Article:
Michael Moore's 2004 documentary Fahrenheit 9/11 refers to Bradbury's novel and the September 11 attacks, emphasized by the film's tagline "The temperature where freedom burns". The film takes a critical look at the presidency of George W. Bush, the War on Terror, and its coverage in the news media, and became the highest grossing documentary of all time. Bradbury was upset by what he considered the appropriation of his title, and wanted the film renamed.
In 2015, the Internet Engineering Steering Group approved the publication of An HTTP Status Code to Report Legal Obstacles, now RFC 7725, which specifies that websites forced to block resources for legal reasons should return a status code of 451 when users request those resources.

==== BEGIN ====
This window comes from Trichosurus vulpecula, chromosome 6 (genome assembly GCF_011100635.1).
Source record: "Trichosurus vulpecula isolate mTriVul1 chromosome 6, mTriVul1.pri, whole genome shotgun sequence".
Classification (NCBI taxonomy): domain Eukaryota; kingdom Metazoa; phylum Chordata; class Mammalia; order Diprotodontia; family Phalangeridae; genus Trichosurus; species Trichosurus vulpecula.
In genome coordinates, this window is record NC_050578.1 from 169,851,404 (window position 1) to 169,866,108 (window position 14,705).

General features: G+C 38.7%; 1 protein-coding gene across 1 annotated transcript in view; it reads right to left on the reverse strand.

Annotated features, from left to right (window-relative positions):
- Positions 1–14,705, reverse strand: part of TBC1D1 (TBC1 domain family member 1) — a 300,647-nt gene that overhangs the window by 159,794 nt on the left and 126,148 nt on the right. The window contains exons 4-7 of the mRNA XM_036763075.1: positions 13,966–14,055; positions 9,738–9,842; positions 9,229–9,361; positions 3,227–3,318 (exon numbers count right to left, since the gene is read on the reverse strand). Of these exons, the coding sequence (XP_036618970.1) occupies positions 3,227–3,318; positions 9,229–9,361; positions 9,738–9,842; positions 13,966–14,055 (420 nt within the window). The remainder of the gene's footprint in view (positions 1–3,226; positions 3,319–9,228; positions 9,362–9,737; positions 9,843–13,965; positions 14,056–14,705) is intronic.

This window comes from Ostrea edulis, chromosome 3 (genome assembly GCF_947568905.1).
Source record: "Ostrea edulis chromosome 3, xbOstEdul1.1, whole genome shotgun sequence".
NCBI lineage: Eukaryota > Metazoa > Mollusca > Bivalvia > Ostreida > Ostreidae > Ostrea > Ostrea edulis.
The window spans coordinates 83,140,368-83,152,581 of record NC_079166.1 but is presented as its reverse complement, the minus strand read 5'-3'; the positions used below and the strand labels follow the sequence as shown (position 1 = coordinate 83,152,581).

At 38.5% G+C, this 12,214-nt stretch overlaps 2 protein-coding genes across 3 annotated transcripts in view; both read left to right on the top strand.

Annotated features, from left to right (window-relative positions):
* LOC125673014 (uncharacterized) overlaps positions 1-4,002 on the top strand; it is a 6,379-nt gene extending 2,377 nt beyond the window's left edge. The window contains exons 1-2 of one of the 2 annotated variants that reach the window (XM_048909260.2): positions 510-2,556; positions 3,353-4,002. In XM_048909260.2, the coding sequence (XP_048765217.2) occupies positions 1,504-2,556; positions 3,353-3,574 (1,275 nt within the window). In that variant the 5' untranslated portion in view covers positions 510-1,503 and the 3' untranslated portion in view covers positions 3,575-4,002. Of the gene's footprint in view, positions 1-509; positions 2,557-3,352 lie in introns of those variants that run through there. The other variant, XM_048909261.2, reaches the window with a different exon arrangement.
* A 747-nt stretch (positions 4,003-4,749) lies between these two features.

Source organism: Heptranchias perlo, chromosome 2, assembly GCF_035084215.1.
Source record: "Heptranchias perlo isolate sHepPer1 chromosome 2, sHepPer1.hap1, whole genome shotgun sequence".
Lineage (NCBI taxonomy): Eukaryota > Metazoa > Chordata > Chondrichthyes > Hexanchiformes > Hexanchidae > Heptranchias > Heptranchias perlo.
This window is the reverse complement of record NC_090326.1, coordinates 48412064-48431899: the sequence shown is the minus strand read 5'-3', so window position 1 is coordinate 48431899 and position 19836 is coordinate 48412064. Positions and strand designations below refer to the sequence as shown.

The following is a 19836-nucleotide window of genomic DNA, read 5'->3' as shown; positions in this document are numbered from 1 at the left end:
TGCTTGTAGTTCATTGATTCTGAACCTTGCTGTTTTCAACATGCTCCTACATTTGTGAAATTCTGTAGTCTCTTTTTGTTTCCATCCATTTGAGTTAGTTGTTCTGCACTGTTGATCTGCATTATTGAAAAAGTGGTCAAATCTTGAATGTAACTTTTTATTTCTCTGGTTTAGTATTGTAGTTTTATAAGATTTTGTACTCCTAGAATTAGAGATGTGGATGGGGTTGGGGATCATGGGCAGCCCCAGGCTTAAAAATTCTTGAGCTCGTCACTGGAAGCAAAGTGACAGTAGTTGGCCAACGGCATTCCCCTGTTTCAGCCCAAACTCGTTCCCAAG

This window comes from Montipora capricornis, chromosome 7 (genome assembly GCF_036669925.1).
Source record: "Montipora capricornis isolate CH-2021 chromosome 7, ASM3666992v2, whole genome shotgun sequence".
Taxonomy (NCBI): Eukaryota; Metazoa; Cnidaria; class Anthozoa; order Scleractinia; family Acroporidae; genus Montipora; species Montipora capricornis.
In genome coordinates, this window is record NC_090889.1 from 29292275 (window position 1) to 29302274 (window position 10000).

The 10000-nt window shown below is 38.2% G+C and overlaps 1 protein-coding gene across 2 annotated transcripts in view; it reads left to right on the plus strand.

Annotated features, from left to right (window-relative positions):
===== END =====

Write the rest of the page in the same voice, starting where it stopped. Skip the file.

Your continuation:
Centigrade 232 is a poem by Robert Calvert, published in a 1977 book and released as an album in 2007. The title alludes to Fahrenheit 451 by its metric equivalent, "signifying the writer destroying his rough drafts".
In book 14 of the Guardians of Ga'Hoole series by Kathryn Lasky, published in 2008, Braithe states that the name of the Place of Living Books, also called Brad, comes from an author's name: "The author's full name is not known. We call him Ray Brad. We think it's only scraps of his name but what is important is that he wrote about book burning", thus referencing Fahrenheit 451.